Millions Flee To Syria's Border As Government's Offensive Intensifies NPR's Scott Simon speaks with a young mother on the Syrian-Turkish border about the situation there.
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Millions Flee To Syria's Border As Government's Offensive Intensifies

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Millions Flee To Syria's Border As Government's Offensive Intensifies

Millions Flee To Syria's Border As Government's Offensive Intensifies

Millions Flee To Syria's Border As Government's Offensive Intensifies

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  • <iframe src="https://www.npr.org/player/embed/808404886/808404887" width="100%" height="290" frameborder="0" scrolling="no" title="NPR embedded audio player">
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NPR's Scott Simon speaks with a young mother on the Syrian-Turkish border about the situation there.

SCOTT SIMON, HOST:

There's intense fighting in northwest Syria as government troops backed by Russian air power continue their offensive against the last rebel strongholds. Aid groups warn of a humanitarian disaster, with nearly a million civilians fleeing to the Turkish border. We're joined now by a mother who arrived at the border town of Sarmada, Syria, with her young children and her husband four months ago. She is remaining anonymous for her safety. Ma'am, thank you very much for speaking with us.

UNIDENTIFIED PERSON: Thank you very much for having me and making me talk on behalf of all the civilians here.

SIMON: I understand you've been lucky enough to get an apartment - rent an apartment. What's daily life like for you? Do you have food, water?

UNIDENTIFIED PERSON: Life here is unprecedented. It's - the situation here is dire. There is food and water. But there is no electricity. Prices are crazy here because people here are only seeking safety now. And most of them are living on humanitarian aids.

SIMON: How are your children doing?

UNIDENTIFIED PERSON: They are well comparing with other children who are living in the camps. I managed to make them attend a school here. Maybe I thought it's a safe school on the border. But even here on the border, there is shelling.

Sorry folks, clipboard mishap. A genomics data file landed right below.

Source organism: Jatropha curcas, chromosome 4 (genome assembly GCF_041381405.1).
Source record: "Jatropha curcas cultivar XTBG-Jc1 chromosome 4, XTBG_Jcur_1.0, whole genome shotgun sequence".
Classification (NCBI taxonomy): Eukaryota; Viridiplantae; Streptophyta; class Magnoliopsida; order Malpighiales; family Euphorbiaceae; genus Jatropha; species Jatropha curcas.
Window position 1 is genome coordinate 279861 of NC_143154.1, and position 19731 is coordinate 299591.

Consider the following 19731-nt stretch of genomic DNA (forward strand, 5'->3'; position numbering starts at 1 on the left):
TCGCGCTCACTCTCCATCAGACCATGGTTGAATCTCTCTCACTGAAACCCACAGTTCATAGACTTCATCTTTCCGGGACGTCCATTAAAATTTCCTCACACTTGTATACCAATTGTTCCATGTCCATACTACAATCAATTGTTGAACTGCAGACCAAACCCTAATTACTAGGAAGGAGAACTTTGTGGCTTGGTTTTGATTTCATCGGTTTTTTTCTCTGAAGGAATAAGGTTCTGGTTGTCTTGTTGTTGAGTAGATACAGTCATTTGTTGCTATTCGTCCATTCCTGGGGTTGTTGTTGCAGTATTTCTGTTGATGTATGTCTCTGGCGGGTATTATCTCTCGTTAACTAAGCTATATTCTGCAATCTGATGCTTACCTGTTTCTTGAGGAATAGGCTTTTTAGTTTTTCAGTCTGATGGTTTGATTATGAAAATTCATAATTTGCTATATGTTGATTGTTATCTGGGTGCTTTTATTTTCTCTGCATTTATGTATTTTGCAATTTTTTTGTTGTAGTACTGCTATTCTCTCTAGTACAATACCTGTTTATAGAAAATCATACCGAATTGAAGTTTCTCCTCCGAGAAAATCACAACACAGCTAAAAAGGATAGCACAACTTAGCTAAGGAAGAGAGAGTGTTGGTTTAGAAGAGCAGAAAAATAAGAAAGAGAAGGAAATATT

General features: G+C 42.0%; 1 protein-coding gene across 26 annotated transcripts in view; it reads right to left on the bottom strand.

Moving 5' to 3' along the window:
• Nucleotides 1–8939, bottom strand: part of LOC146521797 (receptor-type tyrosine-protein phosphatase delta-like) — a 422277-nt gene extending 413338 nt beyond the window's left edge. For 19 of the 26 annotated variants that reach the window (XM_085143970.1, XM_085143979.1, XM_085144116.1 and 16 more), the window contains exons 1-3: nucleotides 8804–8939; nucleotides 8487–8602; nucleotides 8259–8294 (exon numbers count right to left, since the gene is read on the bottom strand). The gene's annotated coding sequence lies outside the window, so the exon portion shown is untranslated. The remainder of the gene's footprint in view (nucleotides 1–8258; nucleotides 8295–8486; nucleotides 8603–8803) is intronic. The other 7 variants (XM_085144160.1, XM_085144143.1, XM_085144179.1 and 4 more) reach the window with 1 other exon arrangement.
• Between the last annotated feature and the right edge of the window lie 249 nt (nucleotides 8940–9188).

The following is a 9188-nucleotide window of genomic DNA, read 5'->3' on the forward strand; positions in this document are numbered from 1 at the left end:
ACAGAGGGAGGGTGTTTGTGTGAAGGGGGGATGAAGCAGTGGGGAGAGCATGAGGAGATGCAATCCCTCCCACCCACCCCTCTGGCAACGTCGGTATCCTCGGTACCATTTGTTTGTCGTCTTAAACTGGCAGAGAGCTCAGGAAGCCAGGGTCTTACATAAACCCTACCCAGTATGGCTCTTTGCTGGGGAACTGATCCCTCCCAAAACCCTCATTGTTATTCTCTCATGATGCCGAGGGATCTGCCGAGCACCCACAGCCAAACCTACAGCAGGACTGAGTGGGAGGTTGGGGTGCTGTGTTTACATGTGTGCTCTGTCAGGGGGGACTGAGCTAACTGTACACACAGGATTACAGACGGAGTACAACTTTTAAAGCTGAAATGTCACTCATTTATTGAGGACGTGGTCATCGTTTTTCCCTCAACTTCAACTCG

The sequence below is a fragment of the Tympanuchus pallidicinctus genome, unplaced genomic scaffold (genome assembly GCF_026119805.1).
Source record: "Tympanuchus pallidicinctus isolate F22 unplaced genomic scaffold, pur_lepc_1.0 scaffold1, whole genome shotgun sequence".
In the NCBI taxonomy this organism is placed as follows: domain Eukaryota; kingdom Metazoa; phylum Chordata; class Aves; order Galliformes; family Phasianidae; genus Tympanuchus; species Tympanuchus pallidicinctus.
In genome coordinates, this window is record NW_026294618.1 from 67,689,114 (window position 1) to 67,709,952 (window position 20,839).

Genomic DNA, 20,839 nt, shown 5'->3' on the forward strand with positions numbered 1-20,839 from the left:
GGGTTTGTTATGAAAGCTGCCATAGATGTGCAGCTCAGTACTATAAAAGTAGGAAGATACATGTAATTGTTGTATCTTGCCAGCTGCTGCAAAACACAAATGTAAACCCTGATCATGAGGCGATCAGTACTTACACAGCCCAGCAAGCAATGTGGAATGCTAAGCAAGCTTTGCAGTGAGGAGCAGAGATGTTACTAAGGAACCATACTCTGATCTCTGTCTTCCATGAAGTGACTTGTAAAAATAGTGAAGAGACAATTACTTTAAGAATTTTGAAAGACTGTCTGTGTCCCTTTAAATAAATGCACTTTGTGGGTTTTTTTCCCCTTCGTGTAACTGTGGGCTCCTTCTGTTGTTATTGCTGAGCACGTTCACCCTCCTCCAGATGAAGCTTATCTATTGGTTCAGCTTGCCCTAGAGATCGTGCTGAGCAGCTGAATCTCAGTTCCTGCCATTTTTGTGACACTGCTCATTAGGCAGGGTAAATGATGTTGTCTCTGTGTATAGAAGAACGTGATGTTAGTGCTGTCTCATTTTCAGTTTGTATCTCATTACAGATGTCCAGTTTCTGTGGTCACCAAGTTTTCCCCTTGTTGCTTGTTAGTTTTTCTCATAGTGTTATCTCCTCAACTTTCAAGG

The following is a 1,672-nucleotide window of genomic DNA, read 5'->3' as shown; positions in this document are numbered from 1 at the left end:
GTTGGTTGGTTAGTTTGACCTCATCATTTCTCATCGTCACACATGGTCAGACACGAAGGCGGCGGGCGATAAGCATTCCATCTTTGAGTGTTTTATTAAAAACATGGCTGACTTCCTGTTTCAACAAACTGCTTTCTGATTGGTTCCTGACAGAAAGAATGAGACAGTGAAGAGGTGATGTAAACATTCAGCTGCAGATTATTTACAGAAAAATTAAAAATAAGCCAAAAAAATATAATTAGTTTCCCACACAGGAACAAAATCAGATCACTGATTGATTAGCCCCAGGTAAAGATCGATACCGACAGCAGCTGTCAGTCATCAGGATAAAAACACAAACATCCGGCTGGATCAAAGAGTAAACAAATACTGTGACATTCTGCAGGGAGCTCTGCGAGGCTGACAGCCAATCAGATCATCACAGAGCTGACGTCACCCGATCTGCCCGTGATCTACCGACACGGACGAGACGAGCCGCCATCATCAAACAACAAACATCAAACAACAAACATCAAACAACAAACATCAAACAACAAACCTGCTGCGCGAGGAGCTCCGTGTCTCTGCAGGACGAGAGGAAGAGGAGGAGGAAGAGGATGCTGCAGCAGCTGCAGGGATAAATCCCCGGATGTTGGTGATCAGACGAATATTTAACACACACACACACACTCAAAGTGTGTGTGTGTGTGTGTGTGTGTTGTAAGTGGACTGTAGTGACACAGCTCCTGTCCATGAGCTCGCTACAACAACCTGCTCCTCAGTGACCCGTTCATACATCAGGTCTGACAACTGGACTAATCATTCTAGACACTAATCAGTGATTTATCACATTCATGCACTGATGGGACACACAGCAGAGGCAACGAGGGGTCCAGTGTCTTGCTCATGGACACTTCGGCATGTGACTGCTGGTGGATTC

SIMON: There's shelling? You can hear it?

UNIDENTIFIED PERSON: Yeah.

SIMON: It's nearby?

UNIDENTIFIED PERSON: Yeah. We can hear it clearly. Yeah. And where I live now, it has been shelled twice during this month.

SIMON: Your apartment building?

UNIDENTIFIED PERSON: Yeah.

SIMON: Are you able to talk to people back home?

UNIDENTIFIED PERSON: No. But I still have my parents, who are still living at their home near Ariha. The areas there are being bombed every single minute. I'm not exaggerate. Every single minute there is maybe a shell attack or an air raids.

SIMON: And what do you see of other people who have left your area?

UNIDENTIFIED PERSON: They are - up to a million since December have been fleeing near the Turkish border, seeking safety. In my floor, there are five apartments. And each apartment have three to five families living together. Can you imagine that?

SIMON: No. What are your plans for the future?

UNIDENTIFIED PERSON: I hope that you will not ask me about the plans of the future. We live day by day. We try to stay safe and alive. That's our biggest goal and the dream now.

SIMON: Ma'am, what would you like people in the United States to know about what's going on? And what would you say to Americans who say, look - it sounds terrible, but what do you want me to do?

UNIDENTIFIED PERSON: I just want the world to feel our crisis - just to imagine how much agony we live and feel. I wish if you could do anything to stop this suffering or to stop killing us, we welcome any action that could stop that.

SIMON: A mother of two in Idlib province, Syria, thank you so much for being with us. Hope you're able to stay safe.

UNIDENTIFIED PERSON: Thank you.

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